But yea, beyond those gonna be very wait and see going into the 2020's about what I do and don't see in theaters as I have no desire to pay even steeper ticket and concession prices then the ones we already have.

Eagerly Awaiting Animal Crossing for Switch!

RR529

Bleach (Netflix Original Film) - Japanese produced live action adaptation of the popular manga/anime. Really don't waste your time on this. It has the typical concessions of adaptations of this type, reworking an entire arc's worth of story into a less than 2 hour runtime, and while that's understandable, there's still a lot of stuff (including characters) they had to omit, and overall the film was simply a bore for most of it's runtime, and the costuming was particularly low budget with the actors looking like they were just wearing store bought Bleach cosplay outfits. The climactic battle was actually pretty fun in a cheesy sort of way, but that in itself isn't enough to save the film.

I actually kinda liked the live action FMA film, but not this one.

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LilDoggo48

Honestly I find the live action remakes of animated films Disney's doing to be pretty disgusting and tactless. They're nothing but shameless Nostalgia cash grabs and insults to the Hard working animators that made set originals.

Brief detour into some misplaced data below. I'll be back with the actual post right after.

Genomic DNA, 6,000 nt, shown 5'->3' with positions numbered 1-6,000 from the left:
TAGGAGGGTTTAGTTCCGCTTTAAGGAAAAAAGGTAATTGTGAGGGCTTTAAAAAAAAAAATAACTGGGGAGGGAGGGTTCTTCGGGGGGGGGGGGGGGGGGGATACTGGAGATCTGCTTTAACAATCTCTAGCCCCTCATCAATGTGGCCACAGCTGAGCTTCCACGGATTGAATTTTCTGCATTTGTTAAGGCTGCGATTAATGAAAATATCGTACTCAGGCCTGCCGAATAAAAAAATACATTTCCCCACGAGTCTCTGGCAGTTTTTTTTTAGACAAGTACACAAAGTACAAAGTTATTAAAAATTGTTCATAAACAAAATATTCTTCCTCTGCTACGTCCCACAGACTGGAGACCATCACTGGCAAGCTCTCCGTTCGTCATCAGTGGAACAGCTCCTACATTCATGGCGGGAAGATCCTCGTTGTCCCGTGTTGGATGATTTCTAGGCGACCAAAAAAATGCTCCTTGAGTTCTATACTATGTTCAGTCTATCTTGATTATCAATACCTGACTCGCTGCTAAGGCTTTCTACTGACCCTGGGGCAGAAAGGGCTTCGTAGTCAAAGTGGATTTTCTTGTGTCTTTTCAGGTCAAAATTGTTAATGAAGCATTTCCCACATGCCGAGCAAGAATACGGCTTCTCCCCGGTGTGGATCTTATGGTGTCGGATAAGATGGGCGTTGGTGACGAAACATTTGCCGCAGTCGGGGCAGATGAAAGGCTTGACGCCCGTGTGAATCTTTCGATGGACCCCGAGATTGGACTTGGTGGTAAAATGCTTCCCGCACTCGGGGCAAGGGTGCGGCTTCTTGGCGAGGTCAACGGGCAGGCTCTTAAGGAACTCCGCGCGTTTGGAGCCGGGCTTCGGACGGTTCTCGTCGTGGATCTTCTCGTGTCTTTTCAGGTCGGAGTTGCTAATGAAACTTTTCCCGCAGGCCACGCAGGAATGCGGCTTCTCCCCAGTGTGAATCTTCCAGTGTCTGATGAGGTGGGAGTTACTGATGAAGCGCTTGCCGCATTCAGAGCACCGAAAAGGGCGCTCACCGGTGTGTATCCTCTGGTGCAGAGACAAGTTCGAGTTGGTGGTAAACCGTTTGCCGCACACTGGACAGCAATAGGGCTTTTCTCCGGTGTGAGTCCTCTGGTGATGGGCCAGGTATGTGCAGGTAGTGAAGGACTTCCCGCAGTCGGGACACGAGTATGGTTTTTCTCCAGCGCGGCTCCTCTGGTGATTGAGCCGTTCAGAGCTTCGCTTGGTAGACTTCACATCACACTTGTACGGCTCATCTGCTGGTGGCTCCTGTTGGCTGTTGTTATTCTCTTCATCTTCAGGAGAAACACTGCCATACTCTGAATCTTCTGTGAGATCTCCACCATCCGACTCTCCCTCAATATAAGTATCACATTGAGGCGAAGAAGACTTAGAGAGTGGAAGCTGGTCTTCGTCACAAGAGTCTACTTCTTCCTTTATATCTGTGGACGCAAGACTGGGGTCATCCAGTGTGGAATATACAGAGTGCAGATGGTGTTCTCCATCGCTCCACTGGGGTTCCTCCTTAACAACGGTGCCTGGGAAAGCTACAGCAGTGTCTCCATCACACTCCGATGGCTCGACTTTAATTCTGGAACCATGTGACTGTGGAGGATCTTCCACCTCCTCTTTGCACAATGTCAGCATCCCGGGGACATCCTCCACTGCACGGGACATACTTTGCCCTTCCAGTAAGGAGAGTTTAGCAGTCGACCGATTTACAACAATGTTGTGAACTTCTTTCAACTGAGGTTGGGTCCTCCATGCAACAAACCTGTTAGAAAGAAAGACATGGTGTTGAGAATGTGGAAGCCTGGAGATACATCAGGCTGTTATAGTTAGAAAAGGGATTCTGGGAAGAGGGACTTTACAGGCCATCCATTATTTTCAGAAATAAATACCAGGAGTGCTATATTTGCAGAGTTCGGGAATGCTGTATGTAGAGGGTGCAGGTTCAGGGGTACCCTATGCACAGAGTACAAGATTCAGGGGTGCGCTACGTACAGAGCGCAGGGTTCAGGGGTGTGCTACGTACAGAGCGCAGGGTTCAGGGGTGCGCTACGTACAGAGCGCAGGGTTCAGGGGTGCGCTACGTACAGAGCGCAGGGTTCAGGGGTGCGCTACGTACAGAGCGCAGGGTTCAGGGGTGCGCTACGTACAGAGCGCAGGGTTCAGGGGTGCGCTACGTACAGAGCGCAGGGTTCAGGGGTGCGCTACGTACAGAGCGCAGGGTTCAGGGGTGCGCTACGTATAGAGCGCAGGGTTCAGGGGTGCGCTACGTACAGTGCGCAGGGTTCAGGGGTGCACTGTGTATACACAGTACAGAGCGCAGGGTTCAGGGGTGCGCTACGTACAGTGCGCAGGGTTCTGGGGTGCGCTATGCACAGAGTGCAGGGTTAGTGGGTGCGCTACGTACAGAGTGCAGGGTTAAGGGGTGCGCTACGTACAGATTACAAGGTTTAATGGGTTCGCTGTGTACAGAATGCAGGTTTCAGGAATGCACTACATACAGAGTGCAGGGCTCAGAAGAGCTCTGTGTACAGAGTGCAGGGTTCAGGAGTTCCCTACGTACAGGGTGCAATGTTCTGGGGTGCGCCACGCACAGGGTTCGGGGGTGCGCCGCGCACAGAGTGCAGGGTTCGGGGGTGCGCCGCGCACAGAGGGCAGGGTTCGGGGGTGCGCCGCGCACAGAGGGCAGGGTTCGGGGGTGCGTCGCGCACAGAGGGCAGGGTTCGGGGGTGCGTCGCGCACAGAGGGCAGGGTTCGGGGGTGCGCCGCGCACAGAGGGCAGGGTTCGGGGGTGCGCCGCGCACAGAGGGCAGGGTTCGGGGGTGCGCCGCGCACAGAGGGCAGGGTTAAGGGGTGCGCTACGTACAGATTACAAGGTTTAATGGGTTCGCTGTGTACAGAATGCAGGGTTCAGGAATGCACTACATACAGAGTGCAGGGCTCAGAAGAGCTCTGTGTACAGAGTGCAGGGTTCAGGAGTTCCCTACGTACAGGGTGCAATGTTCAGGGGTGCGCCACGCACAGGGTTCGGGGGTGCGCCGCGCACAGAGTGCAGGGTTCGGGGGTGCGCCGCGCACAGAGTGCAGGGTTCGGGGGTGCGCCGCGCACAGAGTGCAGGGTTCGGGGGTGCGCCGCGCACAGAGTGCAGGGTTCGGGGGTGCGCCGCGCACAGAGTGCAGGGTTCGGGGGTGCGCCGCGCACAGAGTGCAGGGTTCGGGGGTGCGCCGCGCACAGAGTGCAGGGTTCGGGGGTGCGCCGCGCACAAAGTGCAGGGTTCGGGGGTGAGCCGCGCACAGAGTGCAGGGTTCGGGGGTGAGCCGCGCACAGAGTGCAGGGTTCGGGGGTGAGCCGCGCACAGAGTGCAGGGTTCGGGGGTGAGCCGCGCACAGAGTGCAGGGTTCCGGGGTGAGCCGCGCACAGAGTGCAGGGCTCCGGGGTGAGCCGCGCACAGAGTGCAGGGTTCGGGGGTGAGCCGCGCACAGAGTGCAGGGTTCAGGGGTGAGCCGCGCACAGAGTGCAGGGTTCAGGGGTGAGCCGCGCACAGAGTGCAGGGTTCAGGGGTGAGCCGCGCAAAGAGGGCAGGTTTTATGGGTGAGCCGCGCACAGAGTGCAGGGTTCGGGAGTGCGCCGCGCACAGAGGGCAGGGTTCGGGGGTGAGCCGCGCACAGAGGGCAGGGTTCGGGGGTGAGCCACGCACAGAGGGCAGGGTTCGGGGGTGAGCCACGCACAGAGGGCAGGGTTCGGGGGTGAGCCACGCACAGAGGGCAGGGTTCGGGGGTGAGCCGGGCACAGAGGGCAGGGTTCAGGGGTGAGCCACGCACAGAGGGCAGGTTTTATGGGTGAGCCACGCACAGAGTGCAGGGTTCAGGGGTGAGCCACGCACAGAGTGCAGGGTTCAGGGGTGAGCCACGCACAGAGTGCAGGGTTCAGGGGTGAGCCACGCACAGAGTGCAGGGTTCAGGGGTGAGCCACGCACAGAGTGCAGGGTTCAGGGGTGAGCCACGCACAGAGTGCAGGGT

Plus they don't have anywhere near the soul the originals do.

Eagerly Awaiting Animal Crossing for Switch!

RR529

Alita: Battle Angel (theater) - Apparently this was helmed by the same creative team that made Avatar, so my brother (who is a major fan of that film) invited me to go see it with him (in 3D, to boot). Not sure how faithful it is to the source material (though apparently it's a bit of a passion project for James Cameron as a fan of the original, so I'm guessing it followed the manga closer than these things tend to), but just as a movie watching experience it's leagues above any other live action manga/game adaptation I've seen.

It's absolutely full of awesome cyborg on cyborg combat, with a richly detailed sci-fi world, and I thought the 3D was pretty fantastic. Alita herself is a fully CG character (made to look mostly realistic, just with slightly exaggerated facial features to hit a balance between realism and her original manga appearance) amongst a cast of mostly live-action actors, but it worked for me so much that I never really noticed while watching (maybe it was because she technically isn't human, and/or the handful of other CG cyborgs sprinkled in). My only real issue is that they built up a big bad that she wasn't able to confront by the film's end, setting up for a sequel we may never get due to how well manga adaptations tend to pan out. I know they probably can't fit the entirety of the manga's story into one movie without major pacing issues, but I at least wish they were more subtle about the big bad's presence in a way they could still set up for the sequel, while making the villain she does confront seem more meaningful.

Ant-Man & the Wasp (Netflix) - Not quite as fun as the first film, but still a good watch.